O Teacher, help me listen! Help me filter out the noise. Help me concentrate so intently upon you that nothing else can appeal to me. Let me comprehend the truthfulness, beauty, clarity, practicality, and depth of your matchless words. Let me hear you and you alone.

Jesus, my Lord and my God, grant me eyes to see, ears to hear, and a heart to understand. Draw me nearer to you for your name’s sake, amen.

Unanswered Prayer

Can you be thankful when God says “No” to your prayers?

We often lament when our prayers go unanswered. Maybe God hasn’t said “Yes” or “No” but simply hasn’t answered at all. Perhaps God’s answer is a clear and unmistakable “No.” Then, we wonder what’s wrong. Is something wrong with us? We wonder and we lament.

Psalm 44 is a lament by the nation of Israel when they were defeated in battle. The first half of the psalm reflects upon God’s past victories and affirms Israel’s faithfulness. Verse 6 says, “I will not trust in my bow, nor will my sword save me.” Verse 8 says, “In God we have boasted all day long, and we will give thanks to your name forever.”

Yet God allowed them to be defeated. Verse 9 says, “Yet you have rejected us and brought us to dishonor, and do not go out with our armies.” The text provides no explanation and emphasizes Israel’s bewilderment at their situation. They ask, “Why do you hide your face” (v. 23a).

Perhaps the answer is that God’s “No” is really intended to help us, even if we don’t understand.

  • What if God said “No” to your dream job because he knew it would take you away from your family?
  • What if God said “No” to healing a loved one because that person’s doctors might learn something that would help future patients with the same condition?
  • What if God said “No” to that special house because he knew that it would put you in a financial bind?
  • What if God said “No” to finding a spouse because it might mean less devotion to and dependence upon him?

Too often our responses to unanswered prayer reveal a lack of thoughtfulness about God and his ways, and they reveal a short-sightedness about his providence toward us. When we whole-heartedly trust him, he always does what is best for us. Even when he tells us “No”.

That’s how Psalm 44 resolves itself. It accepts the answer, even though there’s no explanation. The nation determines to continue seeking God, even though they don’t understand. Verses 17-18 say, “All this has come upon us, but we have not forgotten you, and we have not dealt falsely with your covenant. Our heart has not turned back, and our steps have not deviated from your way.” It ends with a final appeal: “Rise up, be our help, and redeem us for the sake of your righteousness” (v. 26).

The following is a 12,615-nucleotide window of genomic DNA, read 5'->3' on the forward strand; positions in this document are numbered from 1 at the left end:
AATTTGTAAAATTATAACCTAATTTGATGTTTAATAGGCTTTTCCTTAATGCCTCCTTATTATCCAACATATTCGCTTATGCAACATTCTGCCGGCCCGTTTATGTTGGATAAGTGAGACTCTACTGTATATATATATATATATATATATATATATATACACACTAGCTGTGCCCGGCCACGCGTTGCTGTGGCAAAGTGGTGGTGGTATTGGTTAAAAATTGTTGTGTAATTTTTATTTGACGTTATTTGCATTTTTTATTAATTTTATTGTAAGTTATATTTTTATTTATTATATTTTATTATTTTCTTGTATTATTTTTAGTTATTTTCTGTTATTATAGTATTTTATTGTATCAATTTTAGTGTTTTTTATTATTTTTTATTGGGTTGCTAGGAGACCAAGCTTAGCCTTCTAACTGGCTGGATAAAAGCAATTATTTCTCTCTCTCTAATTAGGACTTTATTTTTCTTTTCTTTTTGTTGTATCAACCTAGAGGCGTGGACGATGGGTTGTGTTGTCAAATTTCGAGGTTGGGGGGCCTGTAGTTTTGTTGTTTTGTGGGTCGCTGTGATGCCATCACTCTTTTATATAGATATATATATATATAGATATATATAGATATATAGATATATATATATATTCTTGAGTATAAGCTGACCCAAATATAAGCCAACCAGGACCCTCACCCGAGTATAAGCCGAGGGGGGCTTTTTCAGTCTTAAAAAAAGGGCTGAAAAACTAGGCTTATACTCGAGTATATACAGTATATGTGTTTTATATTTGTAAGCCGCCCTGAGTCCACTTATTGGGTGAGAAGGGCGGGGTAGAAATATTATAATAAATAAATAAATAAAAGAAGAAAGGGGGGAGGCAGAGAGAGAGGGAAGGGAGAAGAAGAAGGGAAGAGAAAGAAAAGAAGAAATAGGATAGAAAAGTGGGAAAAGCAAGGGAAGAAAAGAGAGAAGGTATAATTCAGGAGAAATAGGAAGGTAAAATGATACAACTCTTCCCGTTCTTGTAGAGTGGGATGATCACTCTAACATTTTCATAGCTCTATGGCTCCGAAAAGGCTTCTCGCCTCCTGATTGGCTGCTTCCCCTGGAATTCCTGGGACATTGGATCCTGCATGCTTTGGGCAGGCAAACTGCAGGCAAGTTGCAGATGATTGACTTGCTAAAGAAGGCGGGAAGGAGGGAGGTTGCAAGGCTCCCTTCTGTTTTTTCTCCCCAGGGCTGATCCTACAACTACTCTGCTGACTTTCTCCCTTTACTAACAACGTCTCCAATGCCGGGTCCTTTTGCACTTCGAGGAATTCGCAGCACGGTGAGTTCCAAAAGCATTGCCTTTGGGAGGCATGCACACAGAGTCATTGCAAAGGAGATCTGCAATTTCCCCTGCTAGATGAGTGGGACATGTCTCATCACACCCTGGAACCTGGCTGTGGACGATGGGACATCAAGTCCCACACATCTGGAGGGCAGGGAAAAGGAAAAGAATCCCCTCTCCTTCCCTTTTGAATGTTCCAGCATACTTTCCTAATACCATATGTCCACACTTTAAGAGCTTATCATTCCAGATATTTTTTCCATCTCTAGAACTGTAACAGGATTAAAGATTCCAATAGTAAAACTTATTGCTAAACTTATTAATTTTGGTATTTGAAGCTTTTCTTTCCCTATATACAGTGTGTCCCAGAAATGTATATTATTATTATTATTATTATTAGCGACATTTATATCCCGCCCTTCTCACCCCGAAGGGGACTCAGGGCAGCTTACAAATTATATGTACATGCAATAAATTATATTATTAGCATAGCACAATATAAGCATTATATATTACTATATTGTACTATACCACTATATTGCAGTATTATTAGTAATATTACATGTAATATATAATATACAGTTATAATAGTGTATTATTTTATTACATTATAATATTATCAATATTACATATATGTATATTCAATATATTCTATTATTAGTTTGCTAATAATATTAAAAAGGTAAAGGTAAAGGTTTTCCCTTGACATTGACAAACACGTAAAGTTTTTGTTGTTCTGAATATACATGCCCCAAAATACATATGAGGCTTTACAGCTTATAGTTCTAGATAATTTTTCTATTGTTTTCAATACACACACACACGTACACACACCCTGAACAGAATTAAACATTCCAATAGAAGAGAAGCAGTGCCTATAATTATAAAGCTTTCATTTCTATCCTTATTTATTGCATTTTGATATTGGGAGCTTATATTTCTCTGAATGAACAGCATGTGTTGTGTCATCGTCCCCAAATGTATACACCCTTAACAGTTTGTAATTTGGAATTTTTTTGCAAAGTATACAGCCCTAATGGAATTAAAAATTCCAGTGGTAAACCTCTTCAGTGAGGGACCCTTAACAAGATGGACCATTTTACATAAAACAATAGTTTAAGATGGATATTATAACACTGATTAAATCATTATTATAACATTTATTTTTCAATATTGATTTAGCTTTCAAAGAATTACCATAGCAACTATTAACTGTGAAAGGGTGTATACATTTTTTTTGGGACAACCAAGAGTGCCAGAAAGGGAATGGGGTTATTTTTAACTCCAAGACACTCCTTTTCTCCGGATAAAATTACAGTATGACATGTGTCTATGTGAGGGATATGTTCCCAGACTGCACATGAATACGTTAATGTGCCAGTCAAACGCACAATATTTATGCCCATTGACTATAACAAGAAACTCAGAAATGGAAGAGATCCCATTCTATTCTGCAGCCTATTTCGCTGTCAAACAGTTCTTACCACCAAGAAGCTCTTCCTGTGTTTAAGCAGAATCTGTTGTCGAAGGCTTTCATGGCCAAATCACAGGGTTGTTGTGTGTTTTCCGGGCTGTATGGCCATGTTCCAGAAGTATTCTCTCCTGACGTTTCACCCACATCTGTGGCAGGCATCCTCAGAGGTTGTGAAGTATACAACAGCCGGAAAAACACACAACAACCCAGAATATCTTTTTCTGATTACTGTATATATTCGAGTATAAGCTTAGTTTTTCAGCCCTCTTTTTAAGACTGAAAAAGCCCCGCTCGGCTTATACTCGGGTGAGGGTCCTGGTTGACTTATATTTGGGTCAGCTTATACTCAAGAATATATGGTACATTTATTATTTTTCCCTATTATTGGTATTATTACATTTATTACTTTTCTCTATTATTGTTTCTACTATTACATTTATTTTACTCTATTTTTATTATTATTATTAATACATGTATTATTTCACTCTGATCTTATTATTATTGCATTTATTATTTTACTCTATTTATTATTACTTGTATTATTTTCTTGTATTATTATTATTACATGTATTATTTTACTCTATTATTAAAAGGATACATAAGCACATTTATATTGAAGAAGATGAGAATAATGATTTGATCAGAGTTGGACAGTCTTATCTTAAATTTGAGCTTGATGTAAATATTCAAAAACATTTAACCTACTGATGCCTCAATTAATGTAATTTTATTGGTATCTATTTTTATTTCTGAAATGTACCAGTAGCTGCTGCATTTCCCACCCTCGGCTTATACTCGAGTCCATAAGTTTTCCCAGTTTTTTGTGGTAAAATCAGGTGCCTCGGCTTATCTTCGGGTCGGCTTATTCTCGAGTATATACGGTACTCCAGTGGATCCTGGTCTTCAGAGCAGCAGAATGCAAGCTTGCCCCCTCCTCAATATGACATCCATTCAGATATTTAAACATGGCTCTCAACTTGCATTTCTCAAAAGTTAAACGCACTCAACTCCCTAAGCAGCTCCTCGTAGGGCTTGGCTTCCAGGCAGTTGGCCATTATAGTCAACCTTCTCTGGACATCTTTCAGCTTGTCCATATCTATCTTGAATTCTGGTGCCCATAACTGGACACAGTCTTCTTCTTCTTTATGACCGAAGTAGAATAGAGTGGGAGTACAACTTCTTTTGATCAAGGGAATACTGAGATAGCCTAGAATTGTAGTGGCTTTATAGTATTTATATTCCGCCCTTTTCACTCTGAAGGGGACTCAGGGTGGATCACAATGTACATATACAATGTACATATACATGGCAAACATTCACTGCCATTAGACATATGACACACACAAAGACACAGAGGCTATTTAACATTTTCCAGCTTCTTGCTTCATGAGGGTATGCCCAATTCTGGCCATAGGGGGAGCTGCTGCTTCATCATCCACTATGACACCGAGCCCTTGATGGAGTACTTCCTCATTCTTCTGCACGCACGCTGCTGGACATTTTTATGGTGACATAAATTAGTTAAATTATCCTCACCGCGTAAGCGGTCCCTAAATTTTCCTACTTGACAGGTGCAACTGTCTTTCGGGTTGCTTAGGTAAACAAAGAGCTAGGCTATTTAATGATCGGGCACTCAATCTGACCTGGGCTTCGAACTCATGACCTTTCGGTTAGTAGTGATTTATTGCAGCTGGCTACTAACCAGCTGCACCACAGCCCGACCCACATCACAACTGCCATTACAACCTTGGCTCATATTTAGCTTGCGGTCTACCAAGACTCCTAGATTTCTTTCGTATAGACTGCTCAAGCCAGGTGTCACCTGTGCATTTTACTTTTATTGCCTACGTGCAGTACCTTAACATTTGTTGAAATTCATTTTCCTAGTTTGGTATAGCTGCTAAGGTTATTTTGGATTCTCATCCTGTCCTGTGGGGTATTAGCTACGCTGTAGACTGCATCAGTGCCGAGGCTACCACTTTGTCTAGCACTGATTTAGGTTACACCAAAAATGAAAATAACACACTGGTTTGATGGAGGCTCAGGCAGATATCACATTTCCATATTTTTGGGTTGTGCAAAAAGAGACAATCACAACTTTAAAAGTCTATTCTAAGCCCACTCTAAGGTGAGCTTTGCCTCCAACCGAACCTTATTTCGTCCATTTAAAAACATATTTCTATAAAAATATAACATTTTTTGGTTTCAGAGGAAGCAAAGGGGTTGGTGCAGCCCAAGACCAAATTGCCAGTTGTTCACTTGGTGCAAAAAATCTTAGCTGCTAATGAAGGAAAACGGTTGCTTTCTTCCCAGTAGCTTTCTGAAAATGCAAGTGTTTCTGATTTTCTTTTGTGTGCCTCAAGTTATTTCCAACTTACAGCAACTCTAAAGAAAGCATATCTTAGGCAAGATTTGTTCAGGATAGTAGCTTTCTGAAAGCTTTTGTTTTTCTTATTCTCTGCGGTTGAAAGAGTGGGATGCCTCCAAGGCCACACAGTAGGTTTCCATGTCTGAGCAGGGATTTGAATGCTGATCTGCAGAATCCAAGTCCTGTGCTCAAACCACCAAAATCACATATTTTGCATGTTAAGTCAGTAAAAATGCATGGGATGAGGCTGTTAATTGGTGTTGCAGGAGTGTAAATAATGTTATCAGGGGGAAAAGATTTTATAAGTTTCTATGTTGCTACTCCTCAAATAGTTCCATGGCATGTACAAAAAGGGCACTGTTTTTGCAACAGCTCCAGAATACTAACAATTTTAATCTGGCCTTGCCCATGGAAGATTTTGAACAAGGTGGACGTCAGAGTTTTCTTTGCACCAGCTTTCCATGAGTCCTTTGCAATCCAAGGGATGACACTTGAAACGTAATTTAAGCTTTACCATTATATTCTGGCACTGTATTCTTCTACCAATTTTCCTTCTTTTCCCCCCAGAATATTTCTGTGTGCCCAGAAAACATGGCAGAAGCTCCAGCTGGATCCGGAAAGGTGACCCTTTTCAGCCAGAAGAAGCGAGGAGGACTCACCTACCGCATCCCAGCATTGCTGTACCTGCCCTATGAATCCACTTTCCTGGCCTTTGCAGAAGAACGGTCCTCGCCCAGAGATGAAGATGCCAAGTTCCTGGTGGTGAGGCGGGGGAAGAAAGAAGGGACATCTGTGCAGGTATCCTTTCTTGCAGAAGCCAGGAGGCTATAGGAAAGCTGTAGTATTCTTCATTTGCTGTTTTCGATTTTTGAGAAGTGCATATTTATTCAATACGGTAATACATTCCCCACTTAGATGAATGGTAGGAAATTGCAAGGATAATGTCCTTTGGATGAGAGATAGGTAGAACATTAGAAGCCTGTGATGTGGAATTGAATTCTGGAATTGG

Thank God that sometimes he says “No.” Thank him, pray to him, and hope in him.

Abba! Father!

There are few words in our language that express as much emotional range as the word “Daddy”. On the lips of a child, it may express love, fear, panic, joy, anger, needs, sickness, or pain. We use it to express both intimacy and distance, respect and contempt, love and hate.

In Jewish culture their word for “father” was “abba” and expressed a similar range of feeling. It was used by both children and adults. It was one of the first words a child learned. 

It shouldn’t surprise us then that one of the primary biblical metaphors for God is that of a father. “Because you are sons, God has sent forth the Spirit of His Son into our hearts, crying, “Abba! Father!” (Galatians 4.6)

The idea of God as a father originates in the Old Testament. Some twenty times he’s either called a father (fourteen times), compared to a father (four times), or he calls Israel his son (two times). The emphasis of this metaphor is upon God as the father of the nation of Israel. It’s not used to express a personal, individual relationship, but a corporate one.

God is our father because he created us. “Do we not all have one father? Has not one God created us?” (Malachi 2.10a) God is the father of Israel. “Then you shall say to Pharaoh, ‘Thus says the LORD, “Israel is My son, My firstborn” (Exodus 4.22). God is the father of the king. “He will cry to Me, ‘You are my Father, My God, and the rock of my salvation.’ I also shall make him My firstborn, The highest of the kings of the earth” (Psalm 89.26-27). 

As a father, God is first and foremost an authority figure. “‘A son honors his father, and a servant his master. Then if I am a father, where is My honor? And if I am a master, where is My respect?’ says the LORD of hosts to you, O priests who despise My name” (Malachi 1.6). But as a father, he also shows tender compassion to his children. “Just as a father has compassion on his children, so the LORD has compassion on those who fear Him. For He Himself knows our frame; He is mindful that we are but dust” (Psalm 103.13-14). Because of this unique combination of authority and compassion, we see God as the one who forgives our sins. “‘Is Ephraim My dear son? Is he a delightful child? Indeed, as often as I have spoken against him, I certainly still remember him; therefore My heart yearns for him; I will surely have mercy on him,’ declares the LORD” (Jeremiah 31.20).